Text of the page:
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The End of Money and the Struggle for Financial Privacy Hardcover – January 20, 1999

12 customer reviews

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Editorial Reviews


"Richard Rahn is that rare, rare bird, an economist who can explain arcane matters in easy-to-understand language. Get the latest dope, in plain language, on the world banking and currency crisis, the techniques and importance of "foreign" bank accounts, and how modern technology may spell the ultimate demise to intrusive and totalitarian governments." -- Henry G. Manne, founder of the Law and Economics Center, and former Dean of George Mason University Law School

"Richard Rahn persuasively argues how the coming digital money revolution will make lower tax rates and radical tax simplification inevitable." -- Jack Kemp, Co-Founder of Empower America

"The End of Money is a call to arms to defend individual liberty. Than demonstrates how inextricably linked financial privacy is to our fundamental freedoms, and why we must fight for it." -- Mack F. Mattingly, former US Senator and Ambassador

About the Author

Richard W. Rahn, Senior Fellow of the Seattle-based Discovery Institute, is founder of the Novecon companies whose products range from advanced semiconductor substrates and devices to international financial services.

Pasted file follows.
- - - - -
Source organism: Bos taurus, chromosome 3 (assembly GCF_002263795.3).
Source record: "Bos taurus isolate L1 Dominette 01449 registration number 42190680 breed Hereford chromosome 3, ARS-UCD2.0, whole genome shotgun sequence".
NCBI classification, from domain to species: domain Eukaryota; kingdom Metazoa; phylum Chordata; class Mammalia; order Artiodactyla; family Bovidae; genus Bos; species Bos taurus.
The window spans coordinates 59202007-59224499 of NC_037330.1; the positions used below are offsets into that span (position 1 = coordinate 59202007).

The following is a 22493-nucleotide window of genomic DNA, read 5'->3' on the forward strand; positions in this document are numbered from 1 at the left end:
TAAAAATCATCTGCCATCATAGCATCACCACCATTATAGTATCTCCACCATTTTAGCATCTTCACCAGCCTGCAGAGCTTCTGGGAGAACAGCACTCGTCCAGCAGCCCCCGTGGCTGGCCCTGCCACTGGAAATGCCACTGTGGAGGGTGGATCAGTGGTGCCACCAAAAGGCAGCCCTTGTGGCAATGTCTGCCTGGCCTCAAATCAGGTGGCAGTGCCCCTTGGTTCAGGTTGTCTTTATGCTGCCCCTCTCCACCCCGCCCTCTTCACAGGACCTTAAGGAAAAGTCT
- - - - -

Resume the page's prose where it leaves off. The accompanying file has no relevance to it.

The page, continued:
He received his Ph.D. from Columbia University in 1972, taught in several graduate schools and served as head of the graduate Department of Management of the Polytechnic University of New York. During the 1980s, he was Vice President and Chief Economist of the US Chamber of Commerce, helping to shape important tax reforms of that decade. He served as an economic advisor to US and foreign government officials and coordinated several economic transition teams in Eastern Europe.

Dr. Rahn is a frequent commentator on economic issues in the news media and has testified before the US Congress on tax and economic policy issues more than seventy-five times.

He works in Washington, D.C. and lives in Northern Virginia. In addition to his business role and Discovery Institute position, he serves as an adjunct scholar of Cato Institute and an adjunct fellow of Hudson Institute.


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Product Details

  • Hardcover: 224 pages
  • Publisher: Discovery Inst; First Edition edition (January 20, 1999)
  • Language: English
  • ISBN-10: 0963865420
  • ISBN-13: 978-0963865427
  • Product Dimensions: 0.8 x 6.2 x 9.2 inches
  • Shipping Weight: 1.2 pounds
  • Average Customer Review: 4.8 out of 5 stars  See all reviews (12 customer reviews)
  • Amazon Best Sellers Rank: #3,089,129 in Books (See Top 100 in Books)

Customer Reviews

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Most Helpful Customer Reviews

13 of 13 people found the following review helpful By David R. Burton on February 10, 1999
Format: Hardcover